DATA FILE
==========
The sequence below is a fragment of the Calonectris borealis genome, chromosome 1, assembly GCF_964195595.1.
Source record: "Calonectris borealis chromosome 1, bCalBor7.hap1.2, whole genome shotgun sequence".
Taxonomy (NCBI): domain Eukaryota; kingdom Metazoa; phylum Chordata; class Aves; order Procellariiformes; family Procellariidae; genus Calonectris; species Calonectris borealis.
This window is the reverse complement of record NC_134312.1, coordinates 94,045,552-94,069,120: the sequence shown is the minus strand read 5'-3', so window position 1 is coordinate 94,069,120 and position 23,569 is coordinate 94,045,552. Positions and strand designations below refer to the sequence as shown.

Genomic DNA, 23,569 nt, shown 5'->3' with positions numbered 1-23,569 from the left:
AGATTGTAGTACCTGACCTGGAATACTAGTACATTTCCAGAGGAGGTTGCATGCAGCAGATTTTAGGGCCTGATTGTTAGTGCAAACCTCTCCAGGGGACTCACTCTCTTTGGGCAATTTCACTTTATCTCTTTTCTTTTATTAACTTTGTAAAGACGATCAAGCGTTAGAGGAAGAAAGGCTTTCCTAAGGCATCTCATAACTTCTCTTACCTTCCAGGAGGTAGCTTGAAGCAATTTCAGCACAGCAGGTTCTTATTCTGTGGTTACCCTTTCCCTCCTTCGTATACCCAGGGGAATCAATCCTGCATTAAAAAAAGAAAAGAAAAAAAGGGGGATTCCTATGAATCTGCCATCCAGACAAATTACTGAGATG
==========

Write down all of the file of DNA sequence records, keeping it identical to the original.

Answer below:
The sequence below is a fragment of the Calonectris borealis genome, chromosome 1, assembly GCF_964195595.1.
Source record: "Calonectris borealis chromosome 1, bCalBor7.hap1.2, whole genome shotgun sequence".
Taxonomy (NCBI): domain Eukaryota; kingdom Metazoa; phylum Chordata; class Aves; order Procellariiformes; family Procellariidae; genus Calonectris; species Calonectris borealis.
This window is the reverse complement of record NC_134312.1, coordinates 94,045,552-94,069,120: the sequence shown is the minus strand read 5'-3', so window position 1 is coordinate 94,069,120 and position 23,569 is coordinate 94,045,552. Positions and strand designations below refer to the sequence as shown.

Genomic DNA, 23,569 nt, shown 5'->3' with positions numbered 1-23,569 from the left:
AGATTGTAGTACCTGACCTGGAATACTAGTACATTTCCAGAGGAGGTTGCATGCAGCAGATTTTAGGGCCTGATTGTTAGTGCAAACCTCTCCAGGGGACTCACTCTCTTTGGGCAATTTCACTTTATCTCTTTTCTTTTATTAACTTTGTAAAGACGATCAAGCGTTAGAGGAAGAAAGGCTTTCCTAAGGCATCTCATAACTTCTCTTACCTTCCAGGAGGTAGCTTGAAGCAATTTCAGCACAGCAGGTTCTTATTCTGTGGTTACCCTTTCCCTCCTTCGTATACCCAGGGGAATCAATCCTGCATTAAAAAAAGAAAAGAAAAAAAGGGGGATTCCTATGAATCTGCCATCCAGACAAATTACTGAGATG